Asghar Farhadi changes gears after his Oscar winning film, The Salesman, deftly moving from a thriller to low-key family drama/mystery with his new film, Everybody Knows. This new venture puts his talent on full display as he commands a large number characters with ease; while simultaneously exploring the health of family relationships. The family at the film’s core has gathered for a wedding.
The wedding goes ahead without problems, with the large family having a fantastic night. As the reception rages into the night, not even a temporary blackout can damper their spirits. Farhadi films the sense of joy, some of which brought on by the freely flowing alcohol, that wedding evokes perfectly.
However, when the lights come back on, and realization of what has occurred sets in, the joy of the party is firmly placed in the rear-view mirror. The power blackout wasn’t an accident. It becomes clear it was part of a plot to kidnap the daughter of the bride’s sister Laura (Penélope Cruz). This discovery causes tone of the film to quickly swing as the devastating nature of the event weighs heavily on the family.
The same can be said for family friend Paco (Javier Bardem), whose intense efforts to help find the girl suddenly becomes fruit for family gossip. Apart from Laura and Paco, who are most involved in the search, no one else seems to be offering any real help of substance.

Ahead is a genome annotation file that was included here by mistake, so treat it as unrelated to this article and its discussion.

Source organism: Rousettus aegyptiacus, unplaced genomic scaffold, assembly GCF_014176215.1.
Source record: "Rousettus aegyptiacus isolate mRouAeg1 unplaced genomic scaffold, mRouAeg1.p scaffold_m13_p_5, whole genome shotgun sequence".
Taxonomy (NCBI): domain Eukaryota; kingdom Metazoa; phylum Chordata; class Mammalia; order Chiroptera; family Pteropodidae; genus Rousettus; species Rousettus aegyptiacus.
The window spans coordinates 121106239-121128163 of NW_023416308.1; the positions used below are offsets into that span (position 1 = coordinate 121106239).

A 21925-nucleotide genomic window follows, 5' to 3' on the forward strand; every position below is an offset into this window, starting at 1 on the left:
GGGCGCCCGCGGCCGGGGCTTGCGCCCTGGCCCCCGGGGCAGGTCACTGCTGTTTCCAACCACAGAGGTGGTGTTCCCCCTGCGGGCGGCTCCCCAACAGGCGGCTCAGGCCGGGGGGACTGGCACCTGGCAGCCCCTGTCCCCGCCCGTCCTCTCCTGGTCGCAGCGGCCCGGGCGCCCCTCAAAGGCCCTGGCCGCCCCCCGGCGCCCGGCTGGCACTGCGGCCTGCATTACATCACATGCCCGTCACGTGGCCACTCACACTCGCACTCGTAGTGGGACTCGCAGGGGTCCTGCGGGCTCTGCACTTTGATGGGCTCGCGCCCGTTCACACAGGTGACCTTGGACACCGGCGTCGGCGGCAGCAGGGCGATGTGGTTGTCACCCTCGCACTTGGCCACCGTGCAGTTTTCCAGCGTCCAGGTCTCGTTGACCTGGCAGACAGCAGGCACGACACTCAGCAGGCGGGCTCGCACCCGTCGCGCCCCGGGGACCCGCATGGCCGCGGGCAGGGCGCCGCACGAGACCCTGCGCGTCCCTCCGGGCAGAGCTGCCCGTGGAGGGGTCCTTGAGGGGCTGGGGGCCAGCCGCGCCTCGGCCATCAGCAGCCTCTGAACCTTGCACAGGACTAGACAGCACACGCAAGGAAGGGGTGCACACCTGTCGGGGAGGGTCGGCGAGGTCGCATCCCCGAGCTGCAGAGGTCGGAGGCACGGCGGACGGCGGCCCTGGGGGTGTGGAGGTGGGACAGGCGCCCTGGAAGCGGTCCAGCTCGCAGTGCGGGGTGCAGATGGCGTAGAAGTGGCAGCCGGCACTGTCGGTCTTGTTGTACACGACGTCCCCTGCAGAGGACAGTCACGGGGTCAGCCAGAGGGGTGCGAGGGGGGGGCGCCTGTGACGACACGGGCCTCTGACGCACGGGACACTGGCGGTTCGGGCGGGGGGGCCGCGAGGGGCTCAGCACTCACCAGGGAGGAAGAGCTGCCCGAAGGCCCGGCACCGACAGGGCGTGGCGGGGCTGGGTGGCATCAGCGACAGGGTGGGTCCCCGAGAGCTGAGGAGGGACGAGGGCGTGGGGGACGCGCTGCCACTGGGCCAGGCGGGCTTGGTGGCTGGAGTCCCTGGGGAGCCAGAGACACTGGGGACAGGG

Like The Salesman, Everybody Knows is a character study of a male – here in dramatically different circumstances, but the similarity in theme – searching for answers to an horrific act. It is executed just as well, if not better. Javier Bardem is amazing from start to finish; and the script, which at times is searing in truth, is fantastic.
Through Farhadi’s script the film is able to explore the not-so-subtle theme of the deceit and secrets that can lie beneath the surface of a large family. Gossip is a dirty word, and it can destroy family bonds and trust. This film is a perfect example, as rumours swirl and old emotional wounds reopen once Paco takes interest in helping Laura.
Gossip can ruin lives and, as in this case, is a form of laziness. Sitting at tables drinking coffee, talking about other family members when one’s assistance is needed the most. A sad but accurate statement about much of humanity.